Babies Listen and Learn While in the Womb
WebMD News Archive
Building Blocks of Language continued...
Sorry, Dad. The father's voice cannot be heard in the womb, she says.
“Mothers shouldn't try putting earphones on their bellies and playing music because it's already noisy in there,” she says. “Learning the mother's voice and her vowels happens naturally as the mothers speak,” she says.
“Expectant moms should have confidence that their developing baby is making sense out of the sounds that she is providing for the baby,” says another study author, Christine Moon, PhD. She is a psychologist at Pacific Lutheran University in Tacoma. “This is how we launch off into language.”
The sound of their mom’s voice is also associated with movement. “The mom moves when she talks, and her diaphragm is moving when she talks, and we think that this pairing may be useful and may help make the sound more salient."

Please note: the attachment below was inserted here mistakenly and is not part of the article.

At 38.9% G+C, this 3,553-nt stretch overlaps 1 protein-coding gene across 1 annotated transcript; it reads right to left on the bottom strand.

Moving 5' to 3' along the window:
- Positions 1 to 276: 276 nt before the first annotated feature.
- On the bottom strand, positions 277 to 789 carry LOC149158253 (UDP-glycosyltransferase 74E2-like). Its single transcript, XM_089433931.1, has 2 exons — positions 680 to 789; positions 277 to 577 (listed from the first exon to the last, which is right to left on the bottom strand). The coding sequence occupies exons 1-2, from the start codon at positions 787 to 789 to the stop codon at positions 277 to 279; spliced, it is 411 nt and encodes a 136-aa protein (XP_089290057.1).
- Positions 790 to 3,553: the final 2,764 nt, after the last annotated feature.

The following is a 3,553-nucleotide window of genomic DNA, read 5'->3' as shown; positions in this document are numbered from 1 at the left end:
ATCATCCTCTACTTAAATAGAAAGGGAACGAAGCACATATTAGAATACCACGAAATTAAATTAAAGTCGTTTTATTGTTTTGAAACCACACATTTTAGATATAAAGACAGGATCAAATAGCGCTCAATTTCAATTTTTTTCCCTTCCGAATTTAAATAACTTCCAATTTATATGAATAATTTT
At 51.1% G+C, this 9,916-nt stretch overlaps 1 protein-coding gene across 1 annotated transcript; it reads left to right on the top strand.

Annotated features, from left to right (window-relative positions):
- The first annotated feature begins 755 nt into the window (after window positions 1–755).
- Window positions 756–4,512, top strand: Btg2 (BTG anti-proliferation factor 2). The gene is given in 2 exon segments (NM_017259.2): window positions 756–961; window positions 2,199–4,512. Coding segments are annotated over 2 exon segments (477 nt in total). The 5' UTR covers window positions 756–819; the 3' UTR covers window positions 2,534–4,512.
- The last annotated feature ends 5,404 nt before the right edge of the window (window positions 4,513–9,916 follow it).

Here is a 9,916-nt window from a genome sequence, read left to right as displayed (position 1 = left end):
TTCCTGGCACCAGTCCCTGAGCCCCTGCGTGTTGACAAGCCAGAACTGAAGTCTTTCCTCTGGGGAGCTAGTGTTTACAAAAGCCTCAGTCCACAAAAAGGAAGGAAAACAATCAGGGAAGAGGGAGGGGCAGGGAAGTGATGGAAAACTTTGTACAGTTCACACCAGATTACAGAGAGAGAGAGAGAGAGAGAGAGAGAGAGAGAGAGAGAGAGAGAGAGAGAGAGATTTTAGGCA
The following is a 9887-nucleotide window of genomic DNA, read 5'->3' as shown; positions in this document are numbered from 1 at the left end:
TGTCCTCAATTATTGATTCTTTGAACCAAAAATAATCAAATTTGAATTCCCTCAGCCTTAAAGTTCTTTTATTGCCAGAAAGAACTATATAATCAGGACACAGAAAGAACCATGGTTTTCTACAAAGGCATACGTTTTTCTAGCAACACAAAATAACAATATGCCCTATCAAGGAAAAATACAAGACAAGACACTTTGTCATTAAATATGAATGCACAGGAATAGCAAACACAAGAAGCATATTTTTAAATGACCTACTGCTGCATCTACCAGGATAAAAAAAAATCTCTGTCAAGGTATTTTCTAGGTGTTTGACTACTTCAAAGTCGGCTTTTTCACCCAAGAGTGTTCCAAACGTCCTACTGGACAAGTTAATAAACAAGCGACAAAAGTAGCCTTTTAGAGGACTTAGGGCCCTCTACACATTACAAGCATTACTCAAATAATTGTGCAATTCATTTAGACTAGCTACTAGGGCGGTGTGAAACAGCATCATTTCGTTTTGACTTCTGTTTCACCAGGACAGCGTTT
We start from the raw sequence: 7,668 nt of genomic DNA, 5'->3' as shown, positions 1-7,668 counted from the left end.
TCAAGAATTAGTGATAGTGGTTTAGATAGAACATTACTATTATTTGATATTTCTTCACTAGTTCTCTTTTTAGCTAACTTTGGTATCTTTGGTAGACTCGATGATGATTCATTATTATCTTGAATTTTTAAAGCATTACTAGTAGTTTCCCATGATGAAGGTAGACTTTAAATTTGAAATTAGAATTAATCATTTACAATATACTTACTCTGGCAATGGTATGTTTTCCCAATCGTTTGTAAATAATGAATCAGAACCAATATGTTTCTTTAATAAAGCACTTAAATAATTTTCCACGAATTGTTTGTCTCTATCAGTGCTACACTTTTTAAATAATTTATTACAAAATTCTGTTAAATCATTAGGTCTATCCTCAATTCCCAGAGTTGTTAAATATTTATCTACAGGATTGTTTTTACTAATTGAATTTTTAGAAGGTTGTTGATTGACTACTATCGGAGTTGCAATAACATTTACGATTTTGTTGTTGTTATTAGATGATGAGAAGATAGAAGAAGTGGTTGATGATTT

Their findings appear in the journal Acta Paediatrica.
Speech pathologists like New York City’s Melissa Wexler Gurfein are excited about the findings.
“Really what it is saying is that infants are learning and tuning into the speech patterns of their first exposed language(s) earlier than was originally thought,” she tells WebMD. “This may suggest the importance of the mother not only to talk during the last trimester of pregnancy but to continue to talk to her newborn from the moment of birth to help facilitate language development. “
David Mendez, MD, says that the best thing that expectant moms can do for themselves and their baby is to maintain a stress- and chemical-free environment. He is a neonatologist at Miami Children's Hospital. “Talk to your baby as much as possible in a calm and relaxing way,” he says. Avoid screaming, yelling and other violent language.
The study is “fascinating,”says Amos Grunebaum, MD. He is the director of obstetrics at New York-Presbyterian Hospital/Weill Cornell Medical Center in New York City. “People thought that newborns don’t learn until they are born, but this well-conceived study that shows that fetuses can learn while in utero,” he says. “We knew they could hear sounds, but we can teach fetuses.”